The thought of Spain covered in snow would unnerve any Spaniard, nevermind us “guiris” who only think of sun, sea and suspicious looking pints of Guinness.

Filomena has caused meltdown all over Spain with football matches affected, the sleet really hit the fans and the only thing Ter Stegen caught was a cold. Airlines also gave passengers the cold shoulder by cancelling flights, forcing a lot of people to put their plans on ice.

The emergency services in Madrid were under particular pressure as the news reported 100 people (including adults and chilldren) trapped in a shopping centre in Majadahonda due to the huge quantity of snow, however, they were left there over the weekend. Fortunately, several retailers clubbed together to offer people food from their restaurants or clothes from their stores since the Madrilenian police were apparently ‘snowed under’ with work. At least you’ve got to admit, it would make an interesting icebreaker around the water cooler on Monday morning.

  • Hey Juan, Did you do anything nice this weekend?
  • Well, I spent 3 days in ‘la illa’ eating nothing but brrr-itos and sleeping on a bed of Ipads from FNAC.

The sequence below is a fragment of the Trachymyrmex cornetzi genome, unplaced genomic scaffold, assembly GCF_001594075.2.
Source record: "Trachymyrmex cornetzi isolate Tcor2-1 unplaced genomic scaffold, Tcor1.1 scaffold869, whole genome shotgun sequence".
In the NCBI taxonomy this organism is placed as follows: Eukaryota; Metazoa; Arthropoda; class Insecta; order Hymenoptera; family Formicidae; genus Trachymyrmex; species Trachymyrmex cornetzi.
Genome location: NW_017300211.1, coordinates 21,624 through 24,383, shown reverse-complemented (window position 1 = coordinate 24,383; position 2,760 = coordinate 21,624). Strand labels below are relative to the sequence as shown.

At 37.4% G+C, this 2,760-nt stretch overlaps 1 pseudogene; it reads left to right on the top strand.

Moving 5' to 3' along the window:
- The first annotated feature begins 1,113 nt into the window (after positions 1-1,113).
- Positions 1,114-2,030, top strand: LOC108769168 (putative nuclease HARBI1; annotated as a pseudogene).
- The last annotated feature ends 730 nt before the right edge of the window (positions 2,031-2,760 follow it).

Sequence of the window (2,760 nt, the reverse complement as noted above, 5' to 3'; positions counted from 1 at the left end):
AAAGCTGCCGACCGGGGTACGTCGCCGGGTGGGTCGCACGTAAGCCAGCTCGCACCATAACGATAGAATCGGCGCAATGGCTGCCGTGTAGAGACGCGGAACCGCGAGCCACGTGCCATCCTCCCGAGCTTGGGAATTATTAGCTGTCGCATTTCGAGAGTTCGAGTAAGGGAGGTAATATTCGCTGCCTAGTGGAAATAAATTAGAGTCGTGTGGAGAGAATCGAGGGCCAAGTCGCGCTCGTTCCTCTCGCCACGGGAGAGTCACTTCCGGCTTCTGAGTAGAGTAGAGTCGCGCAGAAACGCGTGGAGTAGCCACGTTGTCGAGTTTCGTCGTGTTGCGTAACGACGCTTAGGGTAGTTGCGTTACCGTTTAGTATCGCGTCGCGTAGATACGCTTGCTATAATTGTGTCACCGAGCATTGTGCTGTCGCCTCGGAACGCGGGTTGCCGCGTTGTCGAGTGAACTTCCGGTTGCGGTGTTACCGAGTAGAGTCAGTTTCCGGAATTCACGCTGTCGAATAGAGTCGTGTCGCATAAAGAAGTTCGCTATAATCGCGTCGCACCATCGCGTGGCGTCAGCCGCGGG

Filomena is just the tip of the iceberg regarding the problems that have hit Spain recently, complicating the ever-worsening coronavirus crisis. Dozens of young people are on thin ice with their parents and the police after having a snowball fight in Callao Square without masks, in the cold light of day.

Nonetheless, there were stories of heroism, including doctors and medical workers who abandoned their cars and walked for hours to get to work whereas others got cold feet. One doctor, Alvaro Sanchez, said on social media he had walked 17km over nearly two hours to get to work, while two nurses, Paco and Monica, said they had walked 22km to their hospital (BBC).

But, like any telenovela, the Spanish soap opera has a villain too. Electricity companies have shocked customers by increasing their rates by 27% coinciding with the recent weather. As a result, a local ice-making factory has gone into liquidation but well known energy advisors such as Felipe Gonzalez and Aznar are said to be “ec-static”

A bright idea would be for the Spanish government to enforce lower electricity prices however there appears to be no light at the end of the tunnel given an apparent conflict of interest in Spanish politics (26 ex-politicians who used to serve in the Spanish government now work for power companies). As if by coincidence, in English we have a saying…

“absolute power corrupts absolutely”.

By Curtis Gamble – English teacher at ELITE Formación Integral




BBC NEWS (click here)

Read an article about Filomena (click here)